I learned a ton while writing it, largely due to his clear way of explaining things. I imagine he was a great teacher.
posted by Maias at 10:34 AM on October 4, 2011 [2 favorites]


Five easy steps to a Nobel prize:

1
2
3
4
5

He's pretty much got it by part 3, though I don't think that the full importance of what he'd found was realized until the late nineties or early 2000s.
posted by monocyte at 2:31 PM on October 4, 2011


I don't think that the full importance of what he'd found was realized until the late nineties or early 2000s.

In the Jaques Banchereau link, he thinks 1992 (not least of which because it coincides with his own 1992 Nature paper). Certainly, the late 80s and early 90s saw some notable changes in the field. In particular, advances in flow cytometry and the wider use of TCR-transgenic mice saw a greater level of sophistication in immunological research, and allowed scientists to properly address the open questions about dendritic cells (DCs). Which meant that DC biology really took off in the late 90s, and it remains an area of "hot research" to this day. Importantly, before all of this, Steinman's lab spent over a decade working on DCs, trying to convince the world of their importance. If you look through his publications during the 80s you can really appreciate how little they knew at the time, and how blunt the tools were that they used to try and work out their function. In the end, he backed a winner; in the last decade there have been a number of papers that have definitively demonstrated the importance of DCs in shaping adaptive immune responses. There's obviously a lot more to learn about these cells, but one could argue we are 10 years closer to the answers we seek than we would have been without Ralph Steinman.

I just hope the circumstances surrounding his award don't overshadow his achievements.
posted by kisch mokusch at 3:56 PM on October 4, 2011


In the Jaques Banchereau link, he thinks 1992.

I think that was the case among cellular immunologists, but as I understand it prior to the 90s cellular immunologists were much less ubiquitous than they (we?) are now. In just getting into immunology as a college freshman in 2001, macrophages were still frequently cited as the major APCs in teaching materials- and I kept hearing this from non-professional immunologists into medical school. That APCs were so hugely important, and the intense capacity of DC to stimulate immune responses relative to any other cell type, was recognized by Steinman early on, but the advances you cited, along with Inaba's and others' development of techniques for making DC in vitro, really helped make this clear to everyone.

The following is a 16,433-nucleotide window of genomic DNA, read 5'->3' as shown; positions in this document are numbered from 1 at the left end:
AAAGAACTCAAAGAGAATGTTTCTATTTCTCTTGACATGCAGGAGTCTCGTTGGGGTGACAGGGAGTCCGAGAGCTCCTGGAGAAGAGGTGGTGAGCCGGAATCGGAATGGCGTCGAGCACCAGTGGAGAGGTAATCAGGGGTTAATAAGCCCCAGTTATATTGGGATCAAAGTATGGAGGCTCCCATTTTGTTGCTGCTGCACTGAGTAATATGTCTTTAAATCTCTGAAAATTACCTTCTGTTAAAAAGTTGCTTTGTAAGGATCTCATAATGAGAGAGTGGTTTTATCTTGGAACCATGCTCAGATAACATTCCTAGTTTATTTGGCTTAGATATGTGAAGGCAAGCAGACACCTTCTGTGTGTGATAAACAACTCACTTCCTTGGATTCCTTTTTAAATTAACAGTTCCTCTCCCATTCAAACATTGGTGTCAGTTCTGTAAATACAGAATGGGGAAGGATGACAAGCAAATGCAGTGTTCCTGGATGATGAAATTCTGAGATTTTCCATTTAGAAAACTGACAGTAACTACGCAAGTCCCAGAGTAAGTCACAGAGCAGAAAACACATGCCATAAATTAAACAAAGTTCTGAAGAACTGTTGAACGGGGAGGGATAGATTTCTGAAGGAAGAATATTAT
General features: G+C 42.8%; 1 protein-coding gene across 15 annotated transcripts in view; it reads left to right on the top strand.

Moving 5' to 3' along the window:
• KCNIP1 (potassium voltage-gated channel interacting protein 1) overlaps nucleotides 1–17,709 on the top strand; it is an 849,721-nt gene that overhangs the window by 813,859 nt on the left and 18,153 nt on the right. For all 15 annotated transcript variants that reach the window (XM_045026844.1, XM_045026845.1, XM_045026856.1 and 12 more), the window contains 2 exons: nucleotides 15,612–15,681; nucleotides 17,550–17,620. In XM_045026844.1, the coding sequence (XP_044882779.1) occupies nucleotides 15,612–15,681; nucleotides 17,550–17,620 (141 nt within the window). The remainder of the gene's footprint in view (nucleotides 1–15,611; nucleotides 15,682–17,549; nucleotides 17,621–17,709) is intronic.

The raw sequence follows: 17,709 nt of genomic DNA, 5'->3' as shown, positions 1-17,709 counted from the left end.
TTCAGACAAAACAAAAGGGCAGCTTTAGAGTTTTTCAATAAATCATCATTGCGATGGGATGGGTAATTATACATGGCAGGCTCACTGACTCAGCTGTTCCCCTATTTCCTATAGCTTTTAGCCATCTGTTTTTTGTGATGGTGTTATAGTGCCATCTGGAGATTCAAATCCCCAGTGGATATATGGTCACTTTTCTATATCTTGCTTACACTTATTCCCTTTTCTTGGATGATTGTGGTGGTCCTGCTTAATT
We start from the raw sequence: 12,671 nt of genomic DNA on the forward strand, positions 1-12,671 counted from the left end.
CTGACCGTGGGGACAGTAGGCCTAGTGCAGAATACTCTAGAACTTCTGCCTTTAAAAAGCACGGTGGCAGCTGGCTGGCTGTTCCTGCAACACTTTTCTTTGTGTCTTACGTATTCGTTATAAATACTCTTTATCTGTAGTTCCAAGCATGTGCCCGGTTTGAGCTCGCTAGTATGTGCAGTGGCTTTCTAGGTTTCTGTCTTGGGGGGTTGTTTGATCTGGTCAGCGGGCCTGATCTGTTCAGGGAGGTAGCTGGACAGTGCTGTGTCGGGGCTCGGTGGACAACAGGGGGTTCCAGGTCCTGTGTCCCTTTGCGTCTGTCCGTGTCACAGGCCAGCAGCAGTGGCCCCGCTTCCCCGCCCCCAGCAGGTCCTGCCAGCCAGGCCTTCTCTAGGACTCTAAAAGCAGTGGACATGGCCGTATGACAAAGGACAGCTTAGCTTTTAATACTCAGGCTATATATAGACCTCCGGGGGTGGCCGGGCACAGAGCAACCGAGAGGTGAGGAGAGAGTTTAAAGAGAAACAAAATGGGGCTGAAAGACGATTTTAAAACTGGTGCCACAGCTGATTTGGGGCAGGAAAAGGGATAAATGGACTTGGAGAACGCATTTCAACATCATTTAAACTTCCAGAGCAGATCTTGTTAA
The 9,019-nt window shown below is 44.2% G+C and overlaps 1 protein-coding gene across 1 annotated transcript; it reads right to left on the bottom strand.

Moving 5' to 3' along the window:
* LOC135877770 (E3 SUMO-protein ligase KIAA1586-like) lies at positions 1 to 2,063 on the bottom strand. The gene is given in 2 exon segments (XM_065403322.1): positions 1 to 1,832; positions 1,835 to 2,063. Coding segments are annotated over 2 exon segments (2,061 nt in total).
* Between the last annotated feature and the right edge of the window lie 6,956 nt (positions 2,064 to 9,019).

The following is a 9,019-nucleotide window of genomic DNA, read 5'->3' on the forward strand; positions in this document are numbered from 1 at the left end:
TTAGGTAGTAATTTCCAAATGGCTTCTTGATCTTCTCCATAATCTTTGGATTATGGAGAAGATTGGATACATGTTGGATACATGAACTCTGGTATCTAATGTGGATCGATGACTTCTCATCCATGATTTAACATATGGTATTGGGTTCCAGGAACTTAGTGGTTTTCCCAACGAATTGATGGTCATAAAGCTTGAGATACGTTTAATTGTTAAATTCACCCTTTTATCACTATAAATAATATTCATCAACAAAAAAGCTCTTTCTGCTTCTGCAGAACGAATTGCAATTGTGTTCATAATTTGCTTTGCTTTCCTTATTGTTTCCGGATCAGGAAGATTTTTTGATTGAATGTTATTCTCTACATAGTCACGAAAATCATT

I just hope the circumstances surrounding his award don't overshadow his achievements.

I think in a perverse way it will serve to emphasize them, at least in the near term-- the unusual circumstances of the prize will likely result in greater interest in general, and Steinman's will be a better remembered name than Bruce Beutler's or Jules Hoffman's. Which, like you say, is probably as it should be- though Bruce's forward genetics approach is one of those conceptually simple/insane processes that could deserve a Nobel of its own, Steinman really quickly came to understand what he'd found and was able to turn it into a vanguard piece of scientific knowledge.
posted by monocyte at 5:23 PM on October 4, 2011


In just getting into immunology as a college freshman in 2001, macrophages were still frequently cited as the major APCs in teaching materials- and I kept hearing this from non-professional immunologists into medical school.

Oh, the translation of DC research into textbooks has been woeful. As a DC biologist, I still can't stand what's written in the modern Immunology textbooks, and when I see some of the things written in medical texts, such as the Merck Manual, I just shudder. I personally think macrophage researchers have a lot to do with that. I think it was an affront to have one of their sexier functions (i.e. initiating adaptive immune responses) taken away from them, and they fought it tooth and nail. There are still mac researchers (and one in particular who is especially vocal) out there who consider DCs a complete myth! Which is ultimately good for the field, because it forces DC researchers make the most convincing case possible, but it obviously slows down the general acceptance.

And you are correct, I was referring to the understanding by research immunologists, not the wider research and teaching communities.
posted by kisch mokusch at 5:51 PM on October 4, 2011